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Woman waits for approvals to receive kidney from husband

It’s a strange situation that Nahid Akhtar finds herself in. Having come to Mumbai from Gorakhpur, she is waiting for approvals from Maharashtra’s state authorisation committee, so that her husband can donate his kidney to her, even when he is willing to be the donor.


Waiting and hoping: Nahid Akhtar has been waiting for four months to get permission from the state authorisation committee, allowing her husband Shakeel (inset) to donate his kidney to her. Pics/Shadab Khan 

The case
Nahid Akhtar (27) and her husband Shakeel Ahmed (30) hail from Gorakhpur in Uttar Pradesh and were married in June 2010. A month later, Nahid fell ill and underwent treatment for fever and fluid accumulation in her body. Local doctors conducted tests and found that her kidneys were not functioning properly.

Nahid said, “The doctors suggested a kidney transplant when medicines failed to curtail the damage to both of my kidneys. I discussed the matter with my mother and nine siblings, but none of them came forward to donate their kidney, as they feared that donating one kidney would kill them. Even my mother refused.”

When no help came forth, the couple came to Mumbai. Little did they realise that they would be made to run from pillar to post. They went to Nanavati Hospital for the transplant and Shakeel agreed to donate one of his kidneys.

But instead of taking the process ahead, the hospital referred the case to the State Authorisation Committee. The committee has asked them for a No Objection Certificate (NOC) from a police station in the area where the couple hail from, and an affidavit of consent from the relatives of the willing husband, approving the donation. The in-laws, however, have refused to permit the operation.

“It was my husband who stood beside me and agreed to donate his kidney. But my in-laws suggested that he get married to another woman. I could fight my illness only because of my husband,” said an emotional Nahid, who has to undergo dialysis thrice a week.

Her husband Shakeel runs a fabrication business in Gorakhpur. When asked about the suggestion to marry again, he clarified, “Even Nahid initially supported the idea, but I was sure that there would be nobody to take care of her after me. We saw the true colours of our near and dear ones in the time of need. Hence, I have decided to do everything possible to save her and have come to Mumbai.” Nahid’s brother, who works in Saudi Arabia, is financing her treatment.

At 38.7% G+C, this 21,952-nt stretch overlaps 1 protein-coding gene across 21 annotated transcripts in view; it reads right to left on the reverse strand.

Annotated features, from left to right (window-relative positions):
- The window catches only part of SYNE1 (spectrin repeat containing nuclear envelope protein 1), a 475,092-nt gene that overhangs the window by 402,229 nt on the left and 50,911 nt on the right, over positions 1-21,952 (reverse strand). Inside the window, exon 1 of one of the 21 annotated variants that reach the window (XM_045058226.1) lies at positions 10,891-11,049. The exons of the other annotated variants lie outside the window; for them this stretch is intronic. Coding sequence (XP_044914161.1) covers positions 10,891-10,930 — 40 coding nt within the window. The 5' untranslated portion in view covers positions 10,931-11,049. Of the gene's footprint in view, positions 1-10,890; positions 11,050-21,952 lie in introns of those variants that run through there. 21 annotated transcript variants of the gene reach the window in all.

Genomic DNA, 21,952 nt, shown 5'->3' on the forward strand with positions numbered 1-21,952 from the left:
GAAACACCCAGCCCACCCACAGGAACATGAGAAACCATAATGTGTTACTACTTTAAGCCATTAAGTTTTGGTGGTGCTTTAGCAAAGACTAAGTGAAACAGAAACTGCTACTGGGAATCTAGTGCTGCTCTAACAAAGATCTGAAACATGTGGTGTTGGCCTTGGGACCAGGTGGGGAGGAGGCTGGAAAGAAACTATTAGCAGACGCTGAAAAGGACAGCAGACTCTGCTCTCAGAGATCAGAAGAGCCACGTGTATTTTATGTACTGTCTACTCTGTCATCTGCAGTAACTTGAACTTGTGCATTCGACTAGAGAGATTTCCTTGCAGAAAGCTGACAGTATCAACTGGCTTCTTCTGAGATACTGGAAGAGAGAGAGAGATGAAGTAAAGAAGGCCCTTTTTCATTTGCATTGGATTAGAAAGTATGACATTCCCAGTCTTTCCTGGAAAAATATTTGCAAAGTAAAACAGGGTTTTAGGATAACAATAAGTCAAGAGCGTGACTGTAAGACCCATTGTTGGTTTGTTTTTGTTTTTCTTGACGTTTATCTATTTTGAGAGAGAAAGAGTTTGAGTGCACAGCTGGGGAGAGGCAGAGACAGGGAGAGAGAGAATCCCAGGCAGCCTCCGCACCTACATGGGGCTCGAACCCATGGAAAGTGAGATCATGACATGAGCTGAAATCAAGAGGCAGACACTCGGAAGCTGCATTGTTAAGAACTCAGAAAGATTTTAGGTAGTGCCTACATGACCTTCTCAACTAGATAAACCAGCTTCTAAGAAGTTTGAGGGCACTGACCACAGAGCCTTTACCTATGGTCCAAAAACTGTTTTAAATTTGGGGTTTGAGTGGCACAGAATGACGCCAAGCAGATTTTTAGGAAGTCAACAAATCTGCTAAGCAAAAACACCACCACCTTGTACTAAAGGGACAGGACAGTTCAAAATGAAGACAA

Complications arise
The couple is worried; they have been waiting for over four months to get an approval from the state authorisation committee. During this time, Nahid has contracted tuberculosis due to the dialysis.

“We hail from a small village and do not have required manpower and money to keep visiting Mumbai every time. We are hopeful that the treating doctors will do the needful to allow me to donate my kidney and save my wife’s life,” Shakeel added.
Dr Bharat Shah, director, Institute of Renal Sciences, Global Hospital, said this was nothing but a case of harassment, as it was merely delaying the entire transplant process, leaving no option for the couple than to approach the court.

Shah added, “The Transplantation of Human Organs Act (THOA-amended) clearly states that patients who are related and do not belong from Maharashtra, do not require an NOC from the police or from the State Authorisation Committee of their respective state of origins.” Moreover, Shah says that if the husband is willing to donate his kidney to his wife, a consent affidavit from other family members should not be required.

Interestingly, it was only after the division bench of Bombay High Court passed an order acting on the public interest litigation filed by Dr Shah, that the government agreed to make necessary amendments to clause 15 of the checklist, so as to not insist for a permission from the authorisation committee. Instead, they are now asking for an NOC from the local police station.

The other side
Dr Praveen Shingare, from the Directorate of Medical Education and Research (DMER), said, “A husband donor comes under the definition of a ‘near relative’ as per the THO Act, so the question of taking permission of the state authorisation committee does not arise. The committee of the hospital where the patient is getting operated can take a decision and the patient can be operated upon. But instead, if the hospital committee refers the said case to the state committee for approval, it becomes a case of an unrelated donor, and we have to follow all procedures.” Dr Shingare added, “If the husband’s relatives are not giving their consent, an affidavit from a close friend can be obtained. But the police NOC has to be given, as the couple hails from outside Maharashtra.” Explaining the reason for insisting on the NOC, Dr Shingare said that the step was taken to confirm if the two were actually a married couple or not. This is because in the past, there have been several cases where unrelated people posed as husband and wife and a transplant operation was performed. After the surgery, it was found that they were not related and the donor had agreed to the surgery in exchange for money for donating his organ, and that he/she had not been paid the promised sum. And because surgeons and hospital committee members from reputed hospitals have been arrested by the police in the past, the hospital committee did not want to take any risk in this case, he elaborated. 

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